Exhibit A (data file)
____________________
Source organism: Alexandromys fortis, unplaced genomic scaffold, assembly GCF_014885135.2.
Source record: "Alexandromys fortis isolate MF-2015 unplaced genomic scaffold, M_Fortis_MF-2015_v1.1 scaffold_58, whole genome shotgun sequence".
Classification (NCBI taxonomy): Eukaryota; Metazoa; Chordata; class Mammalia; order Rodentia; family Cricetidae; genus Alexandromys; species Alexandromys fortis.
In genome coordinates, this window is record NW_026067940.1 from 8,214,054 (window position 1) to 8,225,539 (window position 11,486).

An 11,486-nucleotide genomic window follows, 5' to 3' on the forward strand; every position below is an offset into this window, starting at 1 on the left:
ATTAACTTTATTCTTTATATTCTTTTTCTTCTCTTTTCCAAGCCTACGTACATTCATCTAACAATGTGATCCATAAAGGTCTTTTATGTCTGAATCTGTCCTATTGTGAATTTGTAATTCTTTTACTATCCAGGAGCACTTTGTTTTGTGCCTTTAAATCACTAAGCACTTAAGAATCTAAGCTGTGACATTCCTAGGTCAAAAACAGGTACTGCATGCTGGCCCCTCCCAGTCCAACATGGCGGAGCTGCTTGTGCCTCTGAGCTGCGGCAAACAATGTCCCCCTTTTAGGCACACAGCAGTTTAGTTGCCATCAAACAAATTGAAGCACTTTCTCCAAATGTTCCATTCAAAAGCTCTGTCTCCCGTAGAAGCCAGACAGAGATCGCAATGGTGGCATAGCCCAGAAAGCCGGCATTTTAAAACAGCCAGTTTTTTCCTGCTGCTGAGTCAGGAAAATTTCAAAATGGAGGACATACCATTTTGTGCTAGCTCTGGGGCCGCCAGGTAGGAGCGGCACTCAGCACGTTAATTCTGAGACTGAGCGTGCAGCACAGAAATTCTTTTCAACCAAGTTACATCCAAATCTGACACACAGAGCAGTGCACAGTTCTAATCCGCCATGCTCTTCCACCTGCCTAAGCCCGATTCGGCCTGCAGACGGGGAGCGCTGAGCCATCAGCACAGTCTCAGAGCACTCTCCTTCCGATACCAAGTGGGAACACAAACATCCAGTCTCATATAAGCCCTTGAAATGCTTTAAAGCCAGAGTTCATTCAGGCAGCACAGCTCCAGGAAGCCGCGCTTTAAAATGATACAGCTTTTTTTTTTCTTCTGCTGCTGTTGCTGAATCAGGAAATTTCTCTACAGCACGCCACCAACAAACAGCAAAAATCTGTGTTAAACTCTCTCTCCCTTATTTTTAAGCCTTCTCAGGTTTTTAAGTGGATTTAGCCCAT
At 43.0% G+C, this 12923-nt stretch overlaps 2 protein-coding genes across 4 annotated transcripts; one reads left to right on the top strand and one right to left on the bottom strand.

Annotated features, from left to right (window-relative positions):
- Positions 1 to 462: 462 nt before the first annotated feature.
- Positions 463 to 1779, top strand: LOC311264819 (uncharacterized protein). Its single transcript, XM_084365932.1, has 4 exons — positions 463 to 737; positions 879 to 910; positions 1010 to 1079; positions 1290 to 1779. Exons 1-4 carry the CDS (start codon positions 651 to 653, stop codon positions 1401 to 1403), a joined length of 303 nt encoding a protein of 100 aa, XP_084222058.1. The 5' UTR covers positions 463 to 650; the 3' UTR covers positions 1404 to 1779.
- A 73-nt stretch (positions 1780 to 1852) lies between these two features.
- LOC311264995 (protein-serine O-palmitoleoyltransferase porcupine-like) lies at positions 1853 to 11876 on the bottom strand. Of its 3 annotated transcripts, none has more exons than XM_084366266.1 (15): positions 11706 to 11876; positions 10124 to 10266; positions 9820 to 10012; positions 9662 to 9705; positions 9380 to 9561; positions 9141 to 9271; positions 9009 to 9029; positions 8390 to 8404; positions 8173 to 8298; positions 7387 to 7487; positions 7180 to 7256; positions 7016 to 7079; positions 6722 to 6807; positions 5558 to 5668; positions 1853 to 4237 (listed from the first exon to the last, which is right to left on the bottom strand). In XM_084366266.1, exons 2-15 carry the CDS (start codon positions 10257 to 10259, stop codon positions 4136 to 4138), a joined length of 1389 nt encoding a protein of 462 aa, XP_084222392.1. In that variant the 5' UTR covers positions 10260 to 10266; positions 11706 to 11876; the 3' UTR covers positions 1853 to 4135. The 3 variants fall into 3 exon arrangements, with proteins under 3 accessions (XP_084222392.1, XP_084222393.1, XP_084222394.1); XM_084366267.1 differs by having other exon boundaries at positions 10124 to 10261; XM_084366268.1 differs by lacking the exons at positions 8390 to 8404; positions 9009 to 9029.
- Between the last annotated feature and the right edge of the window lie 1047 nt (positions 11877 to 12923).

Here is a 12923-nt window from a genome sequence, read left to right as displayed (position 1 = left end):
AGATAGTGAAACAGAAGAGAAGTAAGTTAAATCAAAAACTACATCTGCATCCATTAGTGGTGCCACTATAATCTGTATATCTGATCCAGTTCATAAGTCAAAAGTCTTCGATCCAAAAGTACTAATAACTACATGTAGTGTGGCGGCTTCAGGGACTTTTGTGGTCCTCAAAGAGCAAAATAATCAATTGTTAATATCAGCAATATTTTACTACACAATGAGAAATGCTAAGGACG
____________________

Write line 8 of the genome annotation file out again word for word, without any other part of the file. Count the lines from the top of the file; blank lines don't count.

Annotated features, from left to right (window-relative positions):